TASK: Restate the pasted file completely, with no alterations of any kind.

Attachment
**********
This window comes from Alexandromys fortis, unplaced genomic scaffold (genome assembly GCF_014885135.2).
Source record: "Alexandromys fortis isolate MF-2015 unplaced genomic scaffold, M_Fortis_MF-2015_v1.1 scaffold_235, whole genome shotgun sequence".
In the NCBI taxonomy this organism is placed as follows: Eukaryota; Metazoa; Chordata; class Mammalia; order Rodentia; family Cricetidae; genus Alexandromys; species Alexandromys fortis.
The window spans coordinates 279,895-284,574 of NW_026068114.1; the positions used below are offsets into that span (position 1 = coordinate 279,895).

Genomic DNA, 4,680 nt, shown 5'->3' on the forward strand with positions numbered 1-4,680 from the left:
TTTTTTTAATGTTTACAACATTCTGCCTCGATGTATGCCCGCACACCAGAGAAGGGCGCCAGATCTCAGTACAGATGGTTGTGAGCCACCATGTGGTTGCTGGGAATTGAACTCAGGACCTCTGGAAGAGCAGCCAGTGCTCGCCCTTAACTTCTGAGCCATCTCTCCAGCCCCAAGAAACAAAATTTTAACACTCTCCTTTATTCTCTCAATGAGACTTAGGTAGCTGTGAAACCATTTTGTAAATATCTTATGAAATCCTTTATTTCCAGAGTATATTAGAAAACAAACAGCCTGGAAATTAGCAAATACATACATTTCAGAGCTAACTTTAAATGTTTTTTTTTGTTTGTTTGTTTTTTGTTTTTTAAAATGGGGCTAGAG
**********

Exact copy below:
This window comes from Alexandromys fortis, unplaced genomic scaffold (genome assembly GCF_014885135.2).
Source record: "Alexandromys fortis isolate MF-2015 unplaced genomic scaffold, M_Fortis_MF-2015_v1.1 scaffold_235, whole genome shotgun sequence".
In the NCBI taxonomy this organism is placed as follows: Eukaryota; Metazoa; Chordata; class Mammalia; order Rodentia; family Cricetidae; genus Alexandromys; species Alexandromys fortis.
The window spans coordinates 279,895-284,574 of NW_026068114.1; the positions used below are offsets into that span (position 1 = coordinate 279,895).

Genomic DNA, 4,680 nt, shown 5'->3' on the forward strand with positions numbered 1-4,680 from the left:
TTTTTTTAATGTTTACAACATTCTGCCTCGATGTATGCCCGCACACCAGAGAAGGGCGCCAGATCTCAGTACAGATGGTTGTGAGCCACCATGTGGTTGCTGGGAATTGAACTCAGGACCTCTGGAAGAGCAGCCAGTGCTCGCCCTTAACTTCTGAGCCATCTCTCCAGCCCCAAGAAACAAAATTTTAACACTCTCCTTTATTCTCTCAATGAGACTTAGGTAGCTGTGAAACCATTTTGTAAATATCTTATGAAATCCTTTATTTCCAGAGTATATTAGAAAACAAACAGCCTGGAAATTAGCAAATACATACATTTCAGAGCTAACTTTAAATGTTTTTTTTTGTTTGTTTGTTTTTTGTTTTTTAAAATGGGGCTAGAG